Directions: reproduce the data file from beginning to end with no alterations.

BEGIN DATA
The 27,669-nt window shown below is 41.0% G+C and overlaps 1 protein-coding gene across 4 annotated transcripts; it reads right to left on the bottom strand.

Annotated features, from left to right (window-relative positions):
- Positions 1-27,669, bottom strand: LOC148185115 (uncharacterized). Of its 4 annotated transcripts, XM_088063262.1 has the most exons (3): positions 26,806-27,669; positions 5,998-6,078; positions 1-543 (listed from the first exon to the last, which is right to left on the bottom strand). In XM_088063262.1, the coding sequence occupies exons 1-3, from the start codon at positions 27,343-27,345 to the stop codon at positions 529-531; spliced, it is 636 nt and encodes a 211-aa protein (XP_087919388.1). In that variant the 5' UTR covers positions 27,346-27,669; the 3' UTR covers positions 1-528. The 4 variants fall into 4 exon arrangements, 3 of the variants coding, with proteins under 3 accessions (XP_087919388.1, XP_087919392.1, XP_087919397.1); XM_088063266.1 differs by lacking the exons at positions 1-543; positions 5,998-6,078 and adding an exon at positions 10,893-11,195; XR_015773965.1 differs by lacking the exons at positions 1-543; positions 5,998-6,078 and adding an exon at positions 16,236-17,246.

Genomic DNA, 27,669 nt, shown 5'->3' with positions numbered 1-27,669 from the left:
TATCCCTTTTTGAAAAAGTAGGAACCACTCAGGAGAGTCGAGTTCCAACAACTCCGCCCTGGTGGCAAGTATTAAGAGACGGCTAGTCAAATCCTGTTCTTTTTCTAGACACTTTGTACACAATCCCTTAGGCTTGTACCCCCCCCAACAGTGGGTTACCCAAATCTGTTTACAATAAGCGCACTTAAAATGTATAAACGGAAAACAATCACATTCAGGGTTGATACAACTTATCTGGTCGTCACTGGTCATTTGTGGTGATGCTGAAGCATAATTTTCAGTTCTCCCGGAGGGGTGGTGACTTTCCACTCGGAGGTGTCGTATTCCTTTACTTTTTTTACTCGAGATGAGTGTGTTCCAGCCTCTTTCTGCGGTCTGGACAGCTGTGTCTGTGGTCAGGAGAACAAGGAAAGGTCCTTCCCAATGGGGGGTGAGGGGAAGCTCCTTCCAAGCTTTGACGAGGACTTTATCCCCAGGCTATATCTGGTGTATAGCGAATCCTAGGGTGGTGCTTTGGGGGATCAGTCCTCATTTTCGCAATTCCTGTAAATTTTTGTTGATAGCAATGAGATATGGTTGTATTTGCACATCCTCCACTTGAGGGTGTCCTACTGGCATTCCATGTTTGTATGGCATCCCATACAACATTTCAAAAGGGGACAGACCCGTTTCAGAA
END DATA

The 27,669-nt window shown below is 41.0% G+C and overlaps 1 protein-coding gene across 4 annotated transcripts; it reads right to left on the bottom strand.

Annotated features, from left to right (window-relative positions):
- Positions 1-27,669, bottom strand: LOC148185115 (uncharacterized). Of its 4 annotated transcripts, XM_088063262.1 has the most exons (3): positions 26,806-27,669; positions 5,998-6,078; positions 1-543 (listed from the first exon to the last, which is right to left on the bottom strand). In XM_088063262.1, the coding sequence occupies exons 1-3, from the start codon at positions 27,343-27,345 to the stop codon at positions 529-531; spliced, it is 636 nt and encodes a 211-aa protein (XP_087919388.1). In that variant the 5' UTR covers positions 27,346-27,669; the 3' UTR covers positions 1-528. The 4 variants fall into 4 exon arrangements, 3 of the variants coding, with proteins under 3 accessions (XP_087919388.1, XP_087919392.1, XP_087919397.1); XM_088063266.1 differs by lacking the exons at positions 1-543; positions 5,998-6,078 and adding an exon at positions 10,893-11,195; XR_015773965.1 differs by lacking the exons at positions 1-543; positions 5,998-6,078 and adding an exon at positions 16,236-17,246.

Genomic DNA, 27,669 nt, shown 5'->3' with positions numbered 1-27,669 from the left:
TATCCCTTTTTGAAAAAGTAGGAACCACTCAGGAGAGTCGAGTTCCAACAACTCCGCCCTGGTGGCAAGTATTAAGAGACGGCTAGTCAAATCCTGTTCTTTTTCTAGACACTTTGTACACAATCCCTTAGGCTTGTACCCCCCCCAACAGTGGGTTACCCAAATCTGTTTACAATAAGCGCACTTAAAATGTATAAACGGAAAACAATCACATTCAGGGTTGATACAACTTATCTGGTCGTCACTGGTCATTTGTGGTGATGCTGAAGCATAATTTTCAGTTCTCCCGGAGGGGTGGTGACTTTCCACTCGGAGGTGTCGTATTCCTTTACTTTTTTTACTCGAGATGAGTGTGTTCCAGCCTCTTTCTGCGGTCTGGACAGCTGTGTCTGTGGTCAGGAGAACAAGGAAAGGTCCTTCCCAATGGGGGGTGAGGGGAAGCTCCTTCCAAGCTTTGACGAGGACTTTATCCCCAGGCTATATCTGGTGTATAGCGAATCCTAGGGTGGTGCTTTGGGGGATCAGTCCTCATTTTCGCAATTCCTGTAAATTTTTGTTGATAGCAATGAGATATGGTTGTATTTGCACATCCTCCACTTGAGGGTGTCCTACTGGCATTCCATGTTTGTATGGCATCCCATACAACATTTCAAAAGGGGACAGACCCGTTTCAGAA